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The number of incidents of police brutality haven’t significantly increased, but video proof of the cases has increased because of cell phones and video surveillance. According to Kari Paul on Mashable:

Although incidents of police brutality are not new, the ubiquity of their documentation, both by mobile phone and surveillance cameras, has brought the issue to the fore.

The use of force by police isn’t necessarily on the rise — the Department of Justice says there was no statistically significant increase from 2002 to 2008 — but the combination of proliferating cameras and viral videos makes it seem as though the recordings just keep coming.

In the last week, there have been videos released of a a South Carolina state trooper shooting an unarmed man during a routine traffic stop and a pregnant woman in New York being taken to the ground on her belly.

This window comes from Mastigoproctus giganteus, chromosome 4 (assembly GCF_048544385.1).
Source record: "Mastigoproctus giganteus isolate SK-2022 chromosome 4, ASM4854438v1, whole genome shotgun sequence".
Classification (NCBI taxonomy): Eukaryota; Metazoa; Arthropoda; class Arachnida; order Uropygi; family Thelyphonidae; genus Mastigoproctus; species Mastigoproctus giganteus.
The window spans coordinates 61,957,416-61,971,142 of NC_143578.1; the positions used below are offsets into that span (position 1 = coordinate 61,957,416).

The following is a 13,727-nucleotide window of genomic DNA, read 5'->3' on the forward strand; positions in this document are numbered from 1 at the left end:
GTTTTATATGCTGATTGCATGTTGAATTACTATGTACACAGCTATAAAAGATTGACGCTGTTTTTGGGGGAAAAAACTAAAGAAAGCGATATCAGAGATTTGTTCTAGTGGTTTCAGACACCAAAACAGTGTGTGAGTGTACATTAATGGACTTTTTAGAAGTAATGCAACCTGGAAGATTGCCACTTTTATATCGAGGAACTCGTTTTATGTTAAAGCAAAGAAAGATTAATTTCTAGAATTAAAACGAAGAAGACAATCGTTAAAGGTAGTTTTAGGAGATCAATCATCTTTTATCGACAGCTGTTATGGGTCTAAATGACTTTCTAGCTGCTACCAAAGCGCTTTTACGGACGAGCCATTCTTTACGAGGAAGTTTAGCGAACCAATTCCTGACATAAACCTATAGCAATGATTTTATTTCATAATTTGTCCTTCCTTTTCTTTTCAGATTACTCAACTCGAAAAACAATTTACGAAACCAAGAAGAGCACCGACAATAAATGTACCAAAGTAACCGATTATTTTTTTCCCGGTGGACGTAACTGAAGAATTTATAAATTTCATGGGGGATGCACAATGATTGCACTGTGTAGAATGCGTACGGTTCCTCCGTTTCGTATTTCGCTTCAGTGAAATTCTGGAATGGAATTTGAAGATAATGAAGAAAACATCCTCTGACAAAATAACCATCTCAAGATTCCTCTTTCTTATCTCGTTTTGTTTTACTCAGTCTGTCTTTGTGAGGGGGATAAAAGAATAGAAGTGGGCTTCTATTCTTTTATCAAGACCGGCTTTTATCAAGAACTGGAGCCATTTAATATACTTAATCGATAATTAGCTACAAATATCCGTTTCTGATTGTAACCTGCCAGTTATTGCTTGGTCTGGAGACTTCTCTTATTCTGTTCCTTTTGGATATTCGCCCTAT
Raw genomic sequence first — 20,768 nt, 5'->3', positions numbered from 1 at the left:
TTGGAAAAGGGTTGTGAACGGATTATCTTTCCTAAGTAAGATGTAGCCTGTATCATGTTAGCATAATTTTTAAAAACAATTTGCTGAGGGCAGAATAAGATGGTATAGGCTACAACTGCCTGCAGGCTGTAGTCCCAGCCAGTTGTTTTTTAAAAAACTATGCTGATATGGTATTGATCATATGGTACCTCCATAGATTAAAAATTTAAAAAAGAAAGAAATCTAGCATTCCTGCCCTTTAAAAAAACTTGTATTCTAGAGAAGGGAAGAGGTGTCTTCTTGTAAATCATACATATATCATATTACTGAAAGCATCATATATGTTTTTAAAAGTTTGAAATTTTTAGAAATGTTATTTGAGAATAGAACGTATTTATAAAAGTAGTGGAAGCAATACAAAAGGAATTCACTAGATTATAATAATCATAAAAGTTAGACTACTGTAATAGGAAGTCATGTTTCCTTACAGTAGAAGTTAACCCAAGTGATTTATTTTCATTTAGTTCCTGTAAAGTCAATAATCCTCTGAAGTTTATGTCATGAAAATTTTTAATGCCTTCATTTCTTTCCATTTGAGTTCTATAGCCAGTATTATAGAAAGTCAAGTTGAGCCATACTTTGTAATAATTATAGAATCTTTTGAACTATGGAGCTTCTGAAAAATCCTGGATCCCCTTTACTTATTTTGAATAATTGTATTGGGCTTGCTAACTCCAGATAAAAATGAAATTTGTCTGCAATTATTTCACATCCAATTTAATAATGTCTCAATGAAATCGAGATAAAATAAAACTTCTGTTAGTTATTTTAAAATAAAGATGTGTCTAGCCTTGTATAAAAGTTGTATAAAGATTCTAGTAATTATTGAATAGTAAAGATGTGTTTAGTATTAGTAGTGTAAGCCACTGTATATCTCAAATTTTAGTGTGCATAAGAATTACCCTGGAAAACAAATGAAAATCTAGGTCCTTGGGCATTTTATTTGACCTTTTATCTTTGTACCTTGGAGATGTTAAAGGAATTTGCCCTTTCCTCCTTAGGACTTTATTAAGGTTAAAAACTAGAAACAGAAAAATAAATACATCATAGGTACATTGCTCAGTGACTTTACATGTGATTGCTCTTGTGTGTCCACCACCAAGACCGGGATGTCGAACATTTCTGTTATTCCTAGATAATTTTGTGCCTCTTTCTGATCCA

Despite video evidence, Paul says it doesn’t always result in a conviction:

Though the videos have drawn attention to the issue of excessive force in arrests, they do not always lead to prosecution. On Aug. 5, 22-year-old John Crawford III was killed by police in a Walmart while carrying an air rifle (also known as a BB gun) sold in the store. The incident was caught on tape.

A grand jury decided Wednesday after reviewing the video that the shooting was justified, and no officers involved would be indicted.

Crawford’s family said in a statement they are “disgusted” by the decision.

“The Walmart surveillance video and eyewitnesses prove that the killing of John H. Crawford, lll was not justified and was not reasonable,” they said.

Public outcry in a case in California did result in a $1.5 million settlement for a woman brutally beaten by a California Highway Patrolman.

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